Just days after beating the reigning Stanley Cup champions, the Winnipeg Jets followed that up by laying an egg against one of the NHL’s bottom dwellers.
The Jets were outclassed by the Columbus Blue Jackets, who came into town a desperate club and left looking like world-beaters, earning a 4-1 win in front of a crowd of 13,210 at Canada Life Centre Friday night. The effort was in stark contrast with the one put forth 48 hours earlier in a dominating 5-0 triumph over the Colorado Avalanche.
Adding insult to injury, the Blue Jackets were led by former Jet Patrik Laine, who notched a pair of goals in his first taste of action in weeks. Erik Gudbranson and Gustav Nyquist rounded out the scoring for the visitors, while Pierre-Luc Dubois spoiled Columbus’ bid for a shutout with a late goal on the power play.
The Jets snapped a three-game win streak with the loss, dropping to 14-7-1 on the year, keeping them in second place in the Central Division. The Blue Jackets improved to 8-12-2 with the victory, marking just their second win in the last six games.
Let’s dig deeper into this one with some news, notes and analysis from the loss.
1) It was quite the return to Winnipeg and the lineup for Laine, who needed just six minutes and 48 seconds to find the score sheet, beating Jets goalie David Rittich short side for his third of the season. He added another in the second frame, finishing off a nice tic-tac-toe play that had Rittich sprawling for his life. Laine was inches from completing the hat trick, but his shot on the empty net late was stopped just short by the post.
Laine was making his return to the lineup for the first time since spraining his ankle in a game against the New York Islanders back on Nov. 12. It’s been an injury-riddled season so far for the 24-year-old Finn, who has been limited to just nine games owing to two separate stints on injured reserve.
Laine played 306 games for the Jets before being traded, along with forward Jack Roslovic, early into the 2020-21 season. Roslovic also got in on the action, registering an assist on Gudbranson’s goal midway through the first.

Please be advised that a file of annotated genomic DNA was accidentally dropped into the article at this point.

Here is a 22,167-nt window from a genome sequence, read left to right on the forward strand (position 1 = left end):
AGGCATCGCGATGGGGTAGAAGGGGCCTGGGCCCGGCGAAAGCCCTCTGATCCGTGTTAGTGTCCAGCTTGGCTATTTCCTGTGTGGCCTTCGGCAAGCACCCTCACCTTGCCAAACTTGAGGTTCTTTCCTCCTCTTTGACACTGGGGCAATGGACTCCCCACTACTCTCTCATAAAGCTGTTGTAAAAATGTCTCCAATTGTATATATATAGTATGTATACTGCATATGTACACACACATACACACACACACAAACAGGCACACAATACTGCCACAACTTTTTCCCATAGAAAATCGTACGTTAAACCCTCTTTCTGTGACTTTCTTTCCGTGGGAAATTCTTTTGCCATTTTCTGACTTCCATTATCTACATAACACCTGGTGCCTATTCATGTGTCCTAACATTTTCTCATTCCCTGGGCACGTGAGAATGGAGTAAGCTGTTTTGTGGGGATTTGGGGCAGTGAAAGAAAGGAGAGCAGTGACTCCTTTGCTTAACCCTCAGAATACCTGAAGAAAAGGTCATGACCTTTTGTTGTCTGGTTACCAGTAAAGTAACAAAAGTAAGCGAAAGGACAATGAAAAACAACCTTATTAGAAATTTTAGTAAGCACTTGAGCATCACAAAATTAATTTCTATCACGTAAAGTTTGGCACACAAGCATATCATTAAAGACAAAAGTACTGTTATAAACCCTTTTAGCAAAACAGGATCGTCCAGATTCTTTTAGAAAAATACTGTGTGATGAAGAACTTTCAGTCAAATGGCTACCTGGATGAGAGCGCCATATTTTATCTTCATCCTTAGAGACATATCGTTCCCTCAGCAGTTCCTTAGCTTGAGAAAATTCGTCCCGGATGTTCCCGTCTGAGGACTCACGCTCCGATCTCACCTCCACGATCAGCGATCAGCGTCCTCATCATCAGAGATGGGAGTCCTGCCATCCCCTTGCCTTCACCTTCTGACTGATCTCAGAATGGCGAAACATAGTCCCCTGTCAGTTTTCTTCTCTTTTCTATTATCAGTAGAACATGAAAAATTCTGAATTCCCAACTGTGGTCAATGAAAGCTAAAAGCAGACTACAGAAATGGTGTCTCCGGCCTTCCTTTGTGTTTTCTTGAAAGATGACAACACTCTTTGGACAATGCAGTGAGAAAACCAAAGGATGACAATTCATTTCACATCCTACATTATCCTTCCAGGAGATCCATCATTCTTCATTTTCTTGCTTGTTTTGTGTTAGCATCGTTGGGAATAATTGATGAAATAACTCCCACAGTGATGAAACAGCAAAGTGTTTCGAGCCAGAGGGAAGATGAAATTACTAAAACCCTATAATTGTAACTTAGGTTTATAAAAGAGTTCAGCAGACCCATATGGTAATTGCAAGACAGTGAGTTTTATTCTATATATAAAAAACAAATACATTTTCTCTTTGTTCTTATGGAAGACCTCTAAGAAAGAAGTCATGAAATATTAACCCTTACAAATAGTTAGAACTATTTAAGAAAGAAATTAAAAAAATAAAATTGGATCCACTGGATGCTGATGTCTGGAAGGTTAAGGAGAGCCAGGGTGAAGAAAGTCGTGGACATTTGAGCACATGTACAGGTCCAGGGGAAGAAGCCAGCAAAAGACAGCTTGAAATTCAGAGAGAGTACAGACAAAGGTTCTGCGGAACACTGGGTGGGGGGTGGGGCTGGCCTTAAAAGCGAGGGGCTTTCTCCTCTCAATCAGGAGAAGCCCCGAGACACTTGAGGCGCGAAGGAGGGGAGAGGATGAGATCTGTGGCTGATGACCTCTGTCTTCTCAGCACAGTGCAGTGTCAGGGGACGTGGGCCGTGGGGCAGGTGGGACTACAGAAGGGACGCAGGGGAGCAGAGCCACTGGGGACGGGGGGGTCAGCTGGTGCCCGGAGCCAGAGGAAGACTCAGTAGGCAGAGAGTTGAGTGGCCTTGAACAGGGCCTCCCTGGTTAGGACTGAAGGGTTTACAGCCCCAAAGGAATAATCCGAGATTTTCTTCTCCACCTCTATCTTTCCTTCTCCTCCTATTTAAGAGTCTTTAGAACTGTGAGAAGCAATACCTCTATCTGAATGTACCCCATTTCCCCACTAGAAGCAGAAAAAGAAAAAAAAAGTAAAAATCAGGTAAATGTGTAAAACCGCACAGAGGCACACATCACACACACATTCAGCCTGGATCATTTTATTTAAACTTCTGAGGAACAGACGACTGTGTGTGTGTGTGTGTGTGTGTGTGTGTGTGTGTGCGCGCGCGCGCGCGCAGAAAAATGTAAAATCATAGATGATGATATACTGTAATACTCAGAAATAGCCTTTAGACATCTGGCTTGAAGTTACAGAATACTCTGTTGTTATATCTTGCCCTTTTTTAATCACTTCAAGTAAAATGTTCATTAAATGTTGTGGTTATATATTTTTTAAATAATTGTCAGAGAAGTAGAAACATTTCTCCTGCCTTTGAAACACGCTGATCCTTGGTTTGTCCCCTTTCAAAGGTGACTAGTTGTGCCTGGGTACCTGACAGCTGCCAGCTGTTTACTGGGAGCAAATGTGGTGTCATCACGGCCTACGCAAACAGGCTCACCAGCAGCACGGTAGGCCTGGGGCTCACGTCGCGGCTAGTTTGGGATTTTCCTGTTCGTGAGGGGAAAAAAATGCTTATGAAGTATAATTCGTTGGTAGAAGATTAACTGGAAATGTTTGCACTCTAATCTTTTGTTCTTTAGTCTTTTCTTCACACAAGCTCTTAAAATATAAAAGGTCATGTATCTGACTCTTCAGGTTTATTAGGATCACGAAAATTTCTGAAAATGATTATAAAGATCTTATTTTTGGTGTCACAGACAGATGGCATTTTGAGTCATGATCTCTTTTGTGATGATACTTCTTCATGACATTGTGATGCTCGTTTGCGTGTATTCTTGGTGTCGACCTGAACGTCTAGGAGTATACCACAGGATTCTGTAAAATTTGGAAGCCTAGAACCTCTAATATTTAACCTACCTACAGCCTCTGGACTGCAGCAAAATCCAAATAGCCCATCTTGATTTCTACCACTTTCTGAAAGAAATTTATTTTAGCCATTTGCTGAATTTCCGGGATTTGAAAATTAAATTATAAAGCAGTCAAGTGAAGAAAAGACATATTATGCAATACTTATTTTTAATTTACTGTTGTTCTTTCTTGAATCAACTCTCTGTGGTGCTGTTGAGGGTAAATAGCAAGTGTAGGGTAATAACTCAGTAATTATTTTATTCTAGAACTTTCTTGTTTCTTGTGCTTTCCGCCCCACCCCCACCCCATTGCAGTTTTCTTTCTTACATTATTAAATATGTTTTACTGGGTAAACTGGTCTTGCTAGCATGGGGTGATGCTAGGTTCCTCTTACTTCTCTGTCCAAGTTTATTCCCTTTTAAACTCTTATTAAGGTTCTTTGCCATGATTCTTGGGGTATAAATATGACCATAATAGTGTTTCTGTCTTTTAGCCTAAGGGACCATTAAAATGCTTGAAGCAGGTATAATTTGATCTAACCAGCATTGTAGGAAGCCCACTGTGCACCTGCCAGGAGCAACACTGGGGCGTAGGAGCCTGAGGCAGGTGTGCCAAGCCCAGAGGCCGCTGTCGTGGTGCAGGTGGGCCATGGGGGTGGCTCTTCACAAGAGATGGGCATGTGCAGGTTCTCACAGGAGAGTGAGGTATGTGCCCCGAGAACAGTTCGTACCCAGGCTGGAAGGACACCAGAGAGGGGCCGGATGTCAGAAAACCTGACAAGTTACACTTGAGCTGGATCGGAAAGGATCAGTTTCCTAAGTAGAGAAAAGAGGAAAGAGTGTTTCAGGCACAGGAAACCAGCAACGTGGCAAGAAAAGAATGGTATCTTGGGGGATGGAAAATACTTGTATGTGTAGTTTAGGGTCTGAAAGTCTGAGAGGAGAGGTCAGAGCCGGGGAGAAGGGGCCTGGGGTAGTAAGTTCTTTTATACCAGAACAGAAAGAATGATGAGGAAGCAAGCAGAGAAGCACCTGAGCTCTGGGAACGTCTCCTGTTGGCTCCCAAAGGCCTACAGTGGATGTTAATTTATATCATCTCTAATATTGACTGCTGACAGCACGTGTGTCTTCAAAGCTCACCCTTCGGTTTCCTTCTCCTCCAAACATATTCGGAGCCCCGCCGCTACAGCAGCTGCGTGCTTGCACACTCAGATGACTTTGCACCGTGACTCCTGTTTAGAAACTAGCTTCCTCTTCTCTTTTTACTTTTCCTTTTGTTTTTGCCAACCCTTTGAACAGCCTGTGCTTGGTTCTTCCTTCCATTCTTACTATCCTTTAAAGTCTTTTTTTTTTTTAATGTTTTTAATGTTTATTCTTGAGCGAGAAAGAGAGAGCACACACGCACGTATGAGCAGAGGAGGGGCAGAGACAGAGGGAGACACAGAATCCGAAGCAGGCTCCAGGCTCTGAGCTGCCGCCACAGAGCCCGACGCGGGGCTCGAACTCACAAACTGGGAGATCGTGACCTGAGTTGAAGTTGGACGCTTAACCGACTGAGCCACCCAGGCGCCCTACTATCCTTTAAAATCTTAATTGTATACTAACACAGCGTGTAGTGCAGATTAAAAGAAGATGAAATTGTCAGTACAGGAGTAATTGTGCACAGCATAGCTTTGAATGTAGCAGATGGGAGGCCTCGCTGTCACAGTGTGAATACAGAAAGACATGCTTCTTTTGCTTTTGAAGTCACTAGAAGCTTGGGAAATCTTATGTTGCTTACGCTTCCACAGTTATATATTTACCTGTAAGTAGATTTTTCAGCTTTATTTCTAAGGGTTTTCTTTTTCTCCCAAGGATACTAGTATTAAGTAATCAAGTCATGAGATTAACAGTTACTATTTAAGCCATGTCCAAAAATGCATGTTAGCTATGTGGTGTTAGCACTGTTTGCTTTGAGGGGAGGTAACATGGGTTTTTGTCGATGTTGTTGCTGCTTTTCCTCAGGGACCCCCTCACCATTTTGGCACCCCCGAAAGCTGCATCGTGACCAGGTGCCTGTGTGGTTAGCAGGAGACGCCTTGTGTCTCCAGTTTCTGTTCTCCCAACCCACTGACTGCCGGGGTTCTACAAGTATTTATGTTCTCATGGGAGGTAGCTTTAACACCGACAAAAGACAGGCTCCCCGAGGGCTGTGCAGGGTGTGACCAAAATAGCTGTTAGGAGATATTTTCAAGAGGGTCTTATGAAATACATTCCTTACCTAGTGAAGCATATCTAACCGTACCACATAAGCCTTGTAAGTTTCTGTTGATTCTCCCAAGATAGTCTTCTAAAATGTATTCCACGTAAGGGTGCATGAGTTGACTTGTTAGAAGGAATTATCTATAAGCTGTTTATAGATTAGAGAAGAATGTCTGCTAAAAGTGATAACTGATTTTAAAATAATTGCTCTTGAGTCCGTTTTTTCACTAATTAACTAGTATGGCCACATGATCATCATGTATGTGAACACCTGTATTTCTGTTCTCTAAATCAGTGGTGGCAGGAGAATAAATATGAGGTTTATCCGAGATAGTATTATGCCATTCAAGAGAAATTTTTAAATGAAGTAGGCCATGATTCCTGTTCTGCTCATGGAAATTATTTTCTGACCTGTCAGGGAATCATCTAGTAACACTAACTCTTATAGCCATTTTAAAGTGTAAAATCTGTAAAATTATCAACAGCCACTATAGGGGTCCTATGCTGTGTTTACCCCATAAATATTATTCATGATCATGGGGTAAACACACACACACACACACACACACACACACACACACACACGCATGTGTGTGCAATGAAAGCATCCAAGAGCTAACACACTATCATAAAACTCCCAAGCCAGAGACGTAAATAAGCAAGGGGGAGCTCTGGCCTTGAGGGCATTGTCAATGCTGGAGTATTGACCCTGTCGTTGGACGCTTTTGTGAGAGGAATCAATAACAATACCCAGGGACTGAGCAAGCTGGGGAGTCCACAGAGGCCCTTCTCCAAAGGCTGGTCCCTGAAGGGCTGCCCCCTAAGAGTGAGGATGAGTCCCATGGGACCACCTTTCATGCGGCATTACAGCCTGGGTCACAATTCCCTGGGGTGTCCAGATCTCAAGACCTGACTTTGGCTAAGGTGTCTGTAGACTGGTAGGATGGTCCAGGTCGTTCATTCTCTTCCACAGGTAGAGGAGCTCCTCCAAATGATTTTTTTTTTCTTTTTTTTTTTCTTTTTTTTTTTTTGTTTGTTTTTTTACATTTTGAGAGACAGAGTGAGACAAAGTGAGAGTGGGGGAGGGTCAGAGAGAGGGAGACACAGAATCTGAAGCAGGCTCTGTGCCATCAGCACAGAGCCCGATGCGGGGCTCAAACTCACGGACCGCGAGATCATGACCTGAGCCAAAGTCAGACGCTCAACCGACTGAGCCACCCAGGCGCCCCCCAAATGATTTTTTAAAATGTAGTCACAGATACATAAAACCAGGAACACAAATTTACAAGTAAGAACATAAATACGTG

“Points are points, it doesn’t matter where they come, but it’s a little bit special here,” Laine said. “It’s nice to hear the fans booing a little bit when I scored, but that’s just the way it goes. It was a special, special night to get the win here.”
2) Pierre-Luc Dubois, who the Jets got in exchange for Laine, has had a strong start to the season. But he struggled mightily on Friday in what was arguably his most challenging game of the year.
Dubois was on the ice for three goals against, had four shots and was 46 per cent in the face-off dot. Line mate Kyle Connor was also a minus-3, with head coach Rick Bowness shuffling the line midway through the first period, moving Morgan Barron to the third group and promoting Sam Gagner to the top trio.
It was a tough night for several of the Jets top guns, including the line of Mark Scheifele, Blake Wheeler and Cole Perfetti. The trio combined for 10 points against the mighty Avalanche, but were non-factors against the lowly Blue Jackets.
One of the biggest improvements for the Jets this season compared to previous years has been their depth scoring, with offensive contributions from up and down the lineup. But it’s the players who get paid the big bucks that should have been the difference on this night, especially against a team expected to finish near the bottom of the standings.